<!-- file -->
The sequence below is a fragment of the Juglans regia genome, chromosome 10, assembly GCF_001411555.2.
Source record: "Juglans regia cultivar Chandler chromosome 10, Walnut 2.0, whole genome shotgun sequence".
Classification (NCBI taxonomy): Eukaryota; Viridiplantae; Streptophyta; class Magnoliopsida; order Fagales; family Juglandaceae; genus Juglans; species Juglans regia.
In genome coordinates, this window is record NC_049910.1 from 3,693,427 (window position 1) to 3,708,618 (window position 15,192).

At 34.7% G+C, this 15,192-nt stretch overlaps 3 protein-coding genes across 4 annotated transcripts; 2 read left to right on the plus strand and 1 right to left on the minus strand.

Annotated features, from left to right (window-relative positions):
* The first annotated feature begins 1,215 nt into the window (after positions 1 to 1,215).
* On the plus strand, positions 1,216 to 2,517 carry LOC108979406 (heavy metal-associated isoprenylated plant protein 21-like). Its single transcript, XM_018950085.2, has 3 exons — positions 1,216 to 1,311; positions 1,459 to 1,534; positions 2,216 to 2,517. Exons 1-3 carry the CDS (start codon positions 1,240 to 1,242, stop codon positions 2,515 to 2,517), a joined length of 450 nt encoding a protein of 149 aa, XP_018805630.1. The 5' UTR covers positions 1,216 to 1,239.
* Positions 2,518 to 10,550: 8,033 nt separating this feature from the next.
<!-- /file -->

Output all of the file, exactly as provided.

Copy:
The sequence below is a fragment of the Juglans regia genome, chromosome 10, assembly GCF_001411555.2.
Source record: "Juglans regia cultivar Chandler chromosome 10, Walnut 2.0, whole genome shotgun sequence".
Classification (NCBI taxonomy): Eukaryota; Viridiplantae; Streptophyta; class Magnoliopsida; order Fagales; family Juglandaceae; genus Juglans; species Juglans regia.
In genome coordinates, this window is record NC_049910.1 from 3,693,427 (window position 1) to 3,708,618 (window position 15,192).

At 34.7% G+C, this 15,192-nt stretch overlaps 3 protein-coding genes across 4 annotated transcripts; 2 read left to right on the plus strand and 1 right to left on the minus strand.

Annotated features, from left to right (window-relative positions):
* The first annotated feature begins 1,215 nt into the window (after positions 1 to 1,215).
* On the plus strand, positions 1,216 to 2,517 carry LOC108979406 (heavy metal-associated isoprenylated plant protein 21-like). Its single transcript, XM_018950085.2, has 3 exons — positions 1,216 to 1,311; positions 1,459 to 1,534; positions 2,216 to 2,517. Exons 1-3 carry the CDS (start codon positions 1,240 to 1,242, stop codon positions 2,515 to 2,517), a joined length of 450 nt encoding a protein of 149 aa, XP_018805630.1. The 5' UTR covers positions 1,216 to 1,239.
* Positions 2,518 to 10,550: 8,033 nt separating this feature from the next.